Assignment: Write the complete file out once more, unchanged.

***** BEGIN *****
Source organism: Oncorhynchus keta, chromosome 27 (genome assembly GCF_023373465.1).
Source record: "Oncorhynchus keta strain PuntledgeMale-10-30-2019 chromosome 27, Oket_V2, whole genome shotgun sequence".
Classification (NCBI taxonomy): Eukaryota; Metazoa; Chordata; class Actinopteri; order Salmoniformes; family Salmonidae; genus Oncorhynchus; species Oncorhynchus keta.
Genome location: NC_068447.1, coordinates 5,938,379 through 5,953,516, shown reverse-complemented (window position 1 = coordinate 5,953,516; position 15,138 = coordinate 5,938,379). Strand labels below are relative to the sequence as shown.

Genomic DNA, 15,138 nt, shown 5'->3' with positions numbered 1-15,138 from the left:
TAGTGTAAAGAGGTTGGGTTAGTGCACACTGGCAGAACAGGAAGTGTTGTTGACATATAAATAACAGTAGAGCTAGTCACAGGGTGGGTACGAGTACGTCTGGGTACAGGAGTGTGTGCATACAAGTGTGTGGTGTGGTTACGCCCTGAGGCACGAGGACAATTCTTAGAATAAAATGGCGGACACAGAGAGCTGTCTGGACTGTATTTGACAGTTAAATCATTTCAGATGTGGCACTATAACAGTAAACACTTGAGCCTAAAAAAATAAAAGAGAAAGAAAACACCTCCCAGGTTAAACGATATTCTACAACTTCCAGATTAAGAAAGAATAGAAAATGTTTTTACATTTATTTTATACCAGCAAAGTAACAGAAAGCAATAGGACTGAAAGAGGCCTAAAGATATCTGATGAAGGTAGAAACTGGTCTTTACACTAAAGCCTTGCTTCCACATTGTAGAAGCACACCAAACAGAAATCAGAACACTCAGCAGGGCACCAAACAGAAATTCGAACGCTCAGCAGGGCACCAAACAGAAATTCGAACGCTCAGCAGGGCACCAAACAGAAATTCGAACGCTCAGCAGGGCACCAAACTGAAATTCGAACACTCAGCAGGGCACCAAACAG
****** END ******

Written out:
Source organism: Oncorhynchus keta, chromosome 27 (genome assembly GCF_023373465.1).
Source record: "Oncorhynchus keta strain PuntledgeMale-10-30-2019 chromosome 27, Oket_V2, whole genome shotgun sequence".
Classification (NCBI taxonomy): Eukaryota; Metazoa; Chordata; class Actinopteri; order Salmoniformes; family Salmonidae; genus Oncorhynchus; species Oncorhynchus keta.
Genome location: NC_068447.1, coordinates 5,938,379 through 5,953,516, shown reverse-complemented (window position 1 = coordinate 5,953,516; position 15,138 = coordinate 5,938,379). Strand labels below are relative to the sequence as shown.

Genomic DNA, 15,138 nt, shown 5'->3' with positions numbered 1-15,138 from the left:
TAGTGTAAAGAGGTTGGGTTAGTGCACACTGGCAGAACAGGAAGTGTTGTTGACATATAAATAACAGTAGAGCTAGTCACAGGGTGGGTACGAGTACGTCTGGGTACAGGAGTGTGTGCATACAAGTGTGTGGTGTGGTTACGCCCTGAGGCACGAGGACAATTCTTAGAATAAAATGGCGGACACAGAGAGCTGTCTGGACTGTATTTGACAGTTAAATCATTTCAGATGTGGCACTATAACAGTAAACACTTGAGCCTAAAAAAATAAAAGAGAAAGAAAACACCTCCCAGGTTAAACGATATTCTACAACTTCCAGATTAAGAAAGAATAGAAAATGTTTTTACATTTATTTTATACCAGCAAAGTAACAGAAAGCAATAGGACTGAAAGAGGCCTAAAGATATCTGATGAAGGTAGAAACTGGTCTTTACACTAAAGCCTTGCTTCCACATTGTAGAAGCACACCAAACAGAAATCAGAACACTCAGCAGGGCACCAAACAGAAATTCGAACGCTCAGCAGGGCACCAAACAGAAATTCGAACGCTCAGCAGGGCACCAAACAGAAATTCGAACGCTCAGCAGGGCACCAAACTGAAATTCGAACACTCAGCAGGGCACCAAACAG